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Israel strongly criticised by humanitarian groups

Israel strongly criticised by humanitarian groups
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On the ground in Gaza, humanitarian workers are feeling increasingly frustrated and angry. Echoing the action of the United Nations, the International Committee of the Red Cross temporarily restricted its relief efforts after one of its drivers was killed.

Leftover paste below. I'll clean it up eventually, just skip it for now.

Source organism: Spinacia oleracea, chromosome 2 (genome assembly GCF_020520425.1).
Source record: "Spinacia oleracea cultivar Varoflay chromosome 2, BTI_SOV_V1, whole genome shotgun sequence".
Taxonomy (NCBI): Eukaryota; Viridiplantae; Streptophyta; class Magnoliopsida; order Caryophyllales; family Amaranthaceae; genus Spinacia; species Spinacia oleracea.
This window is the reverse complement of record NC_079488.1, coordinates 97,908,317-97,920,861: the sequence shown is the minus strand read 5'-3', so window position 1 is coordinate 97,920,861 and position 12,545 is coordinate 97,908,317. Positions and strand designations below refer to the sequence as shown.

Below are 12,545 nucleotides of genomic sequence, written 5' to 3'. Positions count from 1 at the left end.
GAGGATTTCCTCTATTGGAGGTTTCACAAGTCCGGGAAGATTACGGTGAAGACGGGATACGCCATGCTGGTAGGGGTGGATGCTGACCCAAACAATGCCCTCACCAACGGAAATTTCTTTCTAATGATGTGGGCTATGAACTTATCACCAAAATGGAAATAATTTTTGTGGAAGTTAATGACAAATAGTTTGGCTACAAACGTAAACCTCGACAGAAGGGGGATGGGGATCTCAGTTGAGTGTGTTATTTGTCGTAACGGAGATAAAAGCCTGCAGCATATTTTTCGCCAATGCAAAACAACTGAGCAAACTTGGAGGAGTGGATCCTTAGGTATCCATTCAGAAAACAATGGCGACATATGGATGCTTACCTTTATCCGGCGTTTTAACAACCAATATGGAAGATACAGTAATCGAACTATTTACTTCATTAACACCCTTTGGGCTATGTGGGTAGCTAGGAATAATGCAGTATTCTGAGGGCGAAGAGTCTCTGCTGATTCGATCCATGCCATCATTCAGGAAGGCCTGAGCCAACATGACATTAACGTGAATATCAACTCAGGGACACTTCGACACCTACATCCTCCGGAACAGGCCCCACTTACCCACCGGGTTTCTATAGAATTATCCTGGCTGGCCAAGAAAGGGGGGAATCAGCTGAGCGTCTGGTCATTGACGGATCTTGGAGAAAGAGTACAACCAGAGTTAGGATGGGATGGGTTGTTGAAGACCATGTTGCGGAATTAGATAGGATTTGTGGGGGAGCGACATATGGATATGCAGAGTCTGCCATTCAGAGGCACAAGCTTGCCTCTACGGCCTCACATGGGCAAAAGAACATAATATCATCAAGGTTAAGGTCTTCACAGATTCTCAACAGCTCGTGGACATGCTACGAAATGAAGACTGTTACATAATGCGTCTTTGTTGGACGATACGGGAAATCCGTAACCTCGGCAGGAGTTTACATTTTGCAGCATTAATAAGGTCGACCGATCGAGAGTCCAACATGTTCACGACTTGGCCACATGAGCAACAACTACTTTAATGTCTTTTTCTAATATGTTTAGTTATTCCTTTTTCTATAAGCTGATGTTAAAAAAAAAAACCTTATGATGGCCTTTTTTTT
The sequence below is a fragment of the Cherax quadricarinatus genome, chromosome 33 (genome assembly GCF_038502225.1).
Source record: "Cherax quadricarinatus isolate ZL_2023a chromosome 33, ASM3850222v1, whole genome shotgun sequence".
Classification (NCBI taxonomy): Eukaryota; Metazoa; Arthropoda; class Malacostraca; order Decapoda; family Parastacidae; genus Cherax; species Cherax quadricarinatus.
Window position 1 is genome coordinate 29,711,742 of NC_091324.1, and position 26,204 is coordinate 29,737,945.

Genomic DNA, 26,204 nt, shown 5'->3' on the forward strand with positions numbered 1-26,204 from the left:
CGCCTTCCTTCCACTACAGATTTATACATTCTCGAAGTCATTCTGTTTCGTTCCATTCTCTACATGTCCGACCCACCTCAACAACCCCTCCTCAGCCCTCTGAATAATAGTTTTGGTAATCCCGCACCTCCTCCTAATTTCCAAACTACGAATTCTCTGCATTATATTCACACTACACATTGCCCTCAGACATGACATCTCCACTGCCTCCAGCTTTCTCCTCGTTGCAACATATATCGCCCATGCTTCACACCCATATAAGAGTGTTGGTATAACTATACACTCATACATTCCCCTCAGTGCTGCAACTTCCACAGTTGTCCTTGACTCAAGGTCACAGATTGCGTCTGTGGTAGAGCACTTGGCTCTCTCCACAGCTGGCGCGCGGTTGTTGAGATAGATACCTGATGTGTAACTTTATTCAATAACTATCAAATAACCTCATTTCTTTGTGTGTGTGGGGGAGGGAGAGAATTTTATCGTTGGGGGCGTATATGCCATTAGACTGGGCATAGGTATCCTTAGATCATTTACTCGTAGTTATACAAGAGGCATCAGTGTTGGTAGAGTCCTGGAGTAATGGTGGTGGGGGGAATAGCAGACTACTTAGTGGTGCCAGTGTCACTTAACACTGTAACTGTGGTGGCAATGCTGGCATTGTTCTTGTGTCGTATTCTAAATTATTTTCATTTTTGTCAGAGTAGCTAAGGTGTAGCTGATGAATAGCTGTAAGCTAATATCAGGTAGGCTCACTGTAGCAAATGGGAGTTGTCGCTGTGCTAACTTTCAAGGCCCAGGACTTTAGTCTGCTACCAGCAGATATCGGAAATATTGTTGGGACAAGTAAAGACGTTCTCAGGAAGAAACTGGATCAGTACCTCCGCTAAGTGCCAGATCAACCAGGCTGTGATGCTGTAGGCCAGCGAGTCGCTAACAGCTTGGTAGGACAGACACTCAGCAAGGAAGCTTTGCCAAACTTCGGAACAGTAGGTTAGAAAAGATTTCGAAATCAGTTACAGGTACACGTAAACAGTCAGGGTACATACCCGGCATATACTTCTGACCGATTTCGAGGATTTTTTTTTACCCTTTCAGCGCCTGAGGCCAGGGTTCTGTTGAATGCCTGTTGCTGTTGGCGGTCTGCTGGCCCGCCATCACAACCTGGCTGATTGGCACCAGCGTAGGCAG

It comes a day after the ICRC reported finding what it called shocking scenes in Gaza, including the discovery of four emaciated children in a house: “Those people were very weak, there were children, children next to their dead mother,” said Katrina Ritz, the head of the ICRC mission in the region. “What was most shocking from our side is that the army knew that the civilians were there and they did not assist them in any way and they did not assist us even to evacuate the people,” she added. In unusually strong criticism, Israel has come under fire from humanitarian groups for delaying access to the injured during its offensive in Gaza and for injuring and killing relief workers. “The ambulance drivers, the medical staff – they’re the ones who are paying the price with their lives, to evacuate people when there are F-16s and surveillance planes and Apaches going around and shooting at people, killing civilians and terrorising the whole population,” said UN volunteer Eva Yeshewitz. In another incident, the UN claims Israeli army officers admitted that a tank firing on a UN school in Gaza on Tuesday, in which dozens of Palestinians were killed, was an error. The army has not confirmed this. Nearly 15,000 people have taken refuge in various public buildings in Gaza, including many schools. There is nowhere for the people of Gaza to go, and nowhere they really feel safe. The European Commissioner for Humanitarian Aid, Louis Michel, expressed anger at the situation: “Israel doesn’t even respect basic humanitarian international law. Not only is it not protecting the civilian population but worse even, it’s obstructing humanitarian work. Take all the people who live or survive on humanitarian aid – they represent 80 percent of the Palestinian population. They need 300 lorries of goods a day. Right now, only 50 get through. That’s an unacceptable obstruction,” said Michel. Israel has responded to the accusations by saying it is fully cooperating with the international aid agencies, and that it will investigate any complaint.
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